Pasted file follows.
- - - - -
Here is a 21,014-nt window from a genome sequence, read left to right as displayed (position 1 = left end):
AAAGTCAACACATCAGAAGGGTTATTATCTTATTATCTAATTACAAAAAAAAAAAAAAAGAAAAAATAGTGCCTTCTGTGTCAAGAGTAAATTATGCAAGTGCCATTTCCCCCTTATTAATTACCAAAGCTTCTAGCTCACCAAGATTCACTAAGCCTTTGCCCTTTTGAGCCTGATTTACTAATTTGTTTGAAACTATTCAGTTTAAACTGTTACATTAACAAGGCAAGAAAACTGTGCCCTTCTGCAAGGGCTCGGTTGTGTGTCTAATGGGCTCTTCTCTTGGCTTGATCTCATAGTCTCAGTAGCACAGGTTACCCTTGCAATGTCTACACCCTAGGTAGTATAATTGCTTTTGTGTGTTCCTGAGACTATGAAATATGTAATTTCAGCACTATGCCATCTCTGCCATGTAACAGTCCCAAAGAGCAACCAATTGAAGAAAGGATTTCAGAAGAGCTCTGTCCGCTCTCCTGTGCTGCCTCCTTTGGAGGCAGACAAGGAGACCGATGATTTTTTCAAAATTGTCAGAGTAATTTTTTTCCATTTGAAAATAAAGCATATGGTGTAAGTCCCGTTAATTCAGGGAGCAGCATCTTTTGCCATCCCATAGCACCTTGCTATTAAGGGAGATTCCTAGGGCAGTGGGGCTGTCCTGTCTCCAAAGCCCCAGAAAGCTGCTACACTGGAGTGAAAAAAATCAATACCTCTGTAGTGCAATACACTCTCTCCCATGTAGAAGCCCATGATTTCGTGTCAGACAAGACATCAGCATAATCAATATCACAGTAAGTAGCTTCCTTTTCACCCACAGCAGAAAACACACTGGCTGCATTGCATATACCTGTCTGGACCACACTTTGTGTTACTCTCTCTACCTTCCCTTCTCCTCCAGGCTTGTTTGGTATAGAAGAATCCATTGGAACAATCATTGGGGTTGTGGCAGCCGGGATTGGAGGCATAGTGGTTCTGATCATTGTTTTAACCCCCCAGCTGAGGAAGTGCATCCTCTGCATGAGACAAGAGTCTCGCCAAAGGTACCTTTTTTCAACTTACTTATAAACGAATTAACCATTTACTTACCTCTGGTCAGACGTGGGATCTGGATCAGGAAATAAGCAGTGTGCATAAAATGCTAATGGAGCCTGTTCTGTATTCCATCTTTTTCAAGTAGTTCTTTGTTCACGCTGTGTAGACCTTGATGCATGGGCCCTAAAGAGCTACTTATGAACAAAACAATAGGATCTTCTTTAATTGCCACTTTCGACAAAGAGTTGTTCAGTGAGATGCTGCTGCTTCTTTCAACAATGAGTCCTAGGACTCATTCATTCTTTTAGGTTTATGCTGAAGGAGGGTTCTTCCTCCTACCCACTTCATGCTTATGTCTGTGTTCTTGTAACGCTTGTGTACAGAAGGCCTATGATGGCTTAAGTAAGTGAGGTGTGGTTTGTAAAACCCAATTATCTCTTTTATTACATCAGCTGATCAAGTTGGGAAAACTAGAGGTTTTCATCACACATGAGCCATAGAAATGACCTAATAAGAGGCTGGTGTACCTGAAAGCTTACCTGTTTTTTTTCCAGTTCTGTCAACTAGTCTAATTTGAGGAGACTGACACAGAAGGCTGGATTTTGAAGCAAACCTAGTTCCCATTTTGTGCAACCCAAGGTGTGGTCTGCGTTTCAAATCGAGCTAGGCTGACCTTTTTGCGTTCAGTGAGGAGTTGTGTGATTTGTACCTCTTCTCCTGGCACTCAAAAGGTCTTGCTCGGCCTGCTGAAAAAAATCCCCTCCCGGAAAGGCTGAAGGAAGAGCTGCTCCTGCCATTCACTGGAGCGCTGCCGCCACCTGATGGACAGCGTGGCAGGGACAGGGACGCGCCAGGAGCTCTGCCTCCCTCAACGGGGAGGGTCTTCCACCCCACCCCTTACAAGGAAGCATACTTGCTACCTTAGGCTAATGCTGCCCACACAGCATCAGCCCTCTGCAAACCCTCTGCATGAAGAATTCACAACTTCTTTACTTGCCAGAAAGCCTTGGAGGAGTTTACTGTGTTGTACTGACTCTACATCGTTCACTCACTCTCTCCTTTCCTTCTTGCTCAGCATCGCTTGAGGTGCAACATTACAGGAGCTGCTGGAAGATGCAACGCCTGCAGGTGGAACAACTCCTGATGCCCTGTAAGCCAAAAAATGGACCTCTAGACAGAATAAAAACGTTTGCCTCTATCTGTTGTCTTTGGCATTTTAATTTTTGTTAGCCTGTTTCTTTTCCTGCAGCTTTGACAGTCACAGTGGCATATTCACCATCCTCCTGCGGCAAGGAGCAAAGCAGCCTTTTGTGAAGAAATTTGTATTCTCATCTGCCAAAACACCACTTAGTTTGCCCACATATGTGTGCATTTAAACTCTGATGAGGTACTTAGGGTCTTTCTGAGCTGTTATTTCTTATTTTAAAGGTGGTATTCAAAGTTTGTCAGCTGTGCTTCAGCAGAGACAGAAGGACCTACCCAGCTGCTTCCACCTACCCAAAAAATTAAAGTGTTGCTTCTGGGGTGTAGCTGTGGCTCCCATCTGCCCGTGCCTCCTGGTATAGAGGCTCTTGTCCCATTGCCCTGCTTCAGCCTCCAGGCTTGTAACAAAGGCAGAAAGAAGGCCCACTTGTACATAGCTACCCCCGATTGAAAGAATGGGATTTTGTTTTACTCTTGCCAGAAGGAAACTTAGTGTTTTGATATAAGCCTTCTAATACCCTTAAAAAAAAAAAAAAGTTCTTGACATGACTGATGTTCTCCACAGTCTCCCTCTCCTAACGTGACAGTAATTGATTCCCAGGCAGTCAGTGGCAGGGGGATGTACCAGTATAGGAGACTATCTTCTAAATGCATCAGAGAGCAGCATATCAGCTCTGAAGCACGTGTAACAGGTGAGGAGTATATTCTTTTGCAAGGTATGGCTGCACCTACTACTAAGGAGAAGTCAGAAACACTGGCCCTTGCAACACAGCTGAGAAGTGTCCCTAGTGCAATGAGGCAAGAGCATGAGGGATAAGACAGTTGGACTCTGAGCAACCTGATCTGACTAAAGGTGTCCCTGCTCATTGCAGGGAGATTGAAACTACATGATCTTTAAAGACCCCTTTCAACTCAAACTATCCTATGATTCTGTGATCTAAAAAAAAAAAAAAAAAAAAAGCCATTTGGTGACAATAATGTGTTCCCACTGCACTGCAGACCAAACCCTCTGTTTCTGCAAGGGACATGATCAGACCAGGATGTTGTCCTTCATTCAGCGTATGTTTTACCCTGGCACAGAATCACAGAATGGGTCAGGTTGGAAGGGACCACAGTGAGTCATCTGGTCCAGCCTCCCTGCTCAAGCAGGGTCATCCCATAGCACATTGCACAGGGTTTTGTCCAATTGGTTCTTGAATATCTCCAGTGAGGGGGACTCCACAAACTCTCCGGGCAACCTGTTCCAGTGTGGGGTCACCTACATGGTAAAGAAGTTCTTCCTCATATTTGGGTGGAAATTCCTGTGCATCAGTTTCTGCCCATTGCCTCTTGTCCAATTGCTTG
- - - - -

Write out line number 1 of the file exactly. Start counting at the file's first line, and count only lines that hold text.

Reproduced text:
Here is a 21,014-nt window from a genome sequence, read left to right as displayed (position 1 = left end):